Abstract

Goblet cells (GCs) are single-cell glands that produce and secrete mucin. Mucin forms a mucus layer, which can separate the materials in cavities from the intestinal epithelium and prevent the invasion of pathogenic microorganisms in various ways. GCs can also participate in the immune response through nonspecific endocytosis and goblet cell-associated antigen passages (GAPs). GCs endocytose soluble substances from the lumen and transmit antigens to the underlying antigen-presenting cells (APCs). A variety of immuno-regulatory factors can promote the differentiation, maturation of GCs, and the secretion of mucin. The mucin secreted by GCs forms a mucus layer, which plays an important role in resisting the invasion of foreign bacteria and intestinal inherent microorganisms, regulating the immune performance of the body. Therefore, the present study mainly reviews the barrier function of the mucus layer, the mucus secreted by goblet cells, the protective effect against pathogenic bacteria, the delivery of luminal substances through GAPs and the relationship between GCs and the immune response.

Introduction

The intestine is one of the important digestive organs of the human and animal body, but there are large numbers of bacteria, viruses and parasites in the intestine, which is a potential source of infection [1]. In general, intestinal mucosal barriers include mechanical, immune, and biological barriers [2]. These barriers play a significant role in maintaining the intestinal micro-ecological balance and the stability of the internal environment, preventing the invasion of pathogens and the displacement of endotoxins, and regulating the microbial–host immune response [3]. The mucus on the surface of the intestinal mucosa participates in forming a mucus barrier and plays an important role in protecting the epithelium [4]. Goblet cells (GCs) are formed by the differentiation of intestinal epithelial cells. GCs are single-cell glands whose main function is to synthesize and secrete mucins. Mucin 2 (MUC2), water, and inorganic salts constitute the mucus layer, in which water accounts for more than 90%; thus, the layer is colloidal. The mucus layers in the small and large intestines are different. In the small intestine, the mucus and antibacterial peptides/proteins form an antibacterial gradient, reducing the number of bacteria that can reach the epithelial cells. In the colon, normally, bacteria cannot penetrate its two mucus layers. The penetration of the inner layer by bacteria can lead to inflammation [5,6]. Mucin can prevent the loss of sIgA antibody molecules on the intestinal cavity side of epithelial cells because sIgA can interact with mucin and bacterial cell surface proteins to stabilize the bacterial biofilm [7]. sIgA in the mucus layer will be phagocytosed and cleared by macrophages after binding to bacteria or antigens.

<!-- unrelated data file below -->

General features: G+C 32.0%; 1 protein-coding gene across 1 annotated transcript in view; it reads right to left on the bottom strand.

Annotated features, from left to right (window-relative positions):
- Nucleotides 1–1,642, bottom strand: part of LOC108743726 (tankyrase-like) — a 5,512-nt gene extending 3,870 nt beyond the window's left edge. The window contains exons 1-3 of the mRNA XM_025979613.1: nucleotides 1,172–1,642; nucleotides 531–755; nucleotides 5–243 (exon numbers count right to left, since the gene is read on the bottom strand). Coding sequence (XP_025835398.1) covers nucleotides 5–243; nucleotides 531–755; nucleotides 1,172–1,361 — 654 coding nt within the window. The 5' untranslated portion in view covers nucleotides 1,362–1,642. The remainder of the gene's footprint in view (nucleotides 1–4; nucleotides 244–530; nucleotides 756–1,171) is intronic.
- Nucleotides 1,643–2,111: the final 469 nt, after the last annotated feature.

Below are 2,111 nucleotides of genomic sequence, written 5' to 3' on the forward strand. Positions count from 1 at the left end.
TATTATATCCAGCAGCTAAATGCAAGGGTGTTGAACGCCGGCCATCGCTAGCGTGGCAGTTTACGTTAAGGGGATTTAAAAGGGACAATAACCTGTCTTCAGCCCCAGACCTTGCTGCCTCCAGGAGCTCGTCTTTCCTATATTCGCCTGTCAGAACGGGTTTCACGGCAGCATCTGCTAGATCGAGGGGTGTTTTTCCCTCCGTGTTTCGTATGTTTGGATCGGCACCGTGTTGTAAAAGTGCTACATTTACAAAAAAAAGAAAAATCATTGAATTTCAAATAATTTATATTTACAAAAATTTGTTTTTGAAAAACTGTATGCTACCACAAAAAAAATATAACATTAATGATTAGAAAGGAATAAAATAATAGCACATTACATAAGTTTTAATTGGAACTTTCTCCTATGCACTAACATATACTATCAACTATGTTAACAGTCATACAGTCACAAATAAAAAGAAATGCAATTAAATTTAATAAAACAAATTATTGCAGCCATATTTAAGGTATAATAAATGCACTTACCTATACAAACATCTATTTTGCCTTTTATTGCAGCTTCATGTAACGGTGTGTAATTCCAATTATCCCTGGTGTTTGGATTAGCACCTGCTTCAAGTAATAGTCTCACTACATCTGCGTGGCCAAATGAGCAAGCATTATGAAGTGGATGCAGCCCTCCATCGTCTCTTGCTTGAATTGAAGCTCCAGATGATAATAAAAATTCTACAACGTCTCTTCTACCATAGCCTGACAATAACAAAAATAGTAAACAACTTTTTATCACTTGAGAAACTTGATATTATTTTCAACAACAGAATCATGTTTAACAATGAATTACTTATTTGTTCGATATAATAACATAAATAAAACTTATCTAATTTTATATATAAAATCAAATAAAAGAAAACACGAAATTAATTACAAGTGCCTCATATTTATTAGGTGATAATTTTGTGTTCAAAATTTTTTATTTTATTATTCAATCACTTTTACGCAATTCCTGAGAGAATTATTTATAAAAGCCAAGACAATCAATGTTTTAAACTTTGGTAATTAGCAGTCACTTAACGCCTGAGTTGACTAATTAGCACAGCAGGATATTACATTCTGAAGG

Therefore, the main content of this review includes the defense function of the mucus layer and sIgA, the classification and function of GCs, the secretory function of mucin, the regulatory pathway of immune factors on mucin secretion, and the mechanism of immune factors on GCs and mucin. The introduction of the above content will lay a theoretical foundation for further study of the relationship between GCs and the immune response.

The histomorphology and distribution of goblet cells

GCs are single-cell glands that exist in humans and mammals and are present in the epithelium, including the respiratory, digestive tracts, and genital atrium. GCs are present in the intestinal epithelial cells in the early postnatal period [8]. As a highly polarized columnar epithelial cell, the tops of GCs are enlarged, and the bottom of the cytoplasm is narrow and located on the basement membrane. The nucleus is small, located at the base, triangular or oblate, and stained deeply. GC has a large perinuclear region with the endoplasmic reticulum, Golgi apparatus, and concentrated vesicles. The pluripotent stem cells at the base of the intestinal crypt differentiate to form GCs [9]. The cytoplasm is filled with thick secretory granules containing mucin, a glycoprotein. GCs are known for their secretion of mucin, providing the mucosal surfaces with a thick mucus lining that acts as a barrier to limit interactions with microbes. The migration and differentiation to the shedding of GCs occur over a total of 2–4 days [10]. The distribution of GCs in the intestinal epithelium increases gradually from the duodenum to the distal colon [11], from 4% to 16%, consistent with the increase in the distribution of the intestinal flora.

The defense function of the mucus layer

Protective effect of the mucosal layer on the intestinal epithelium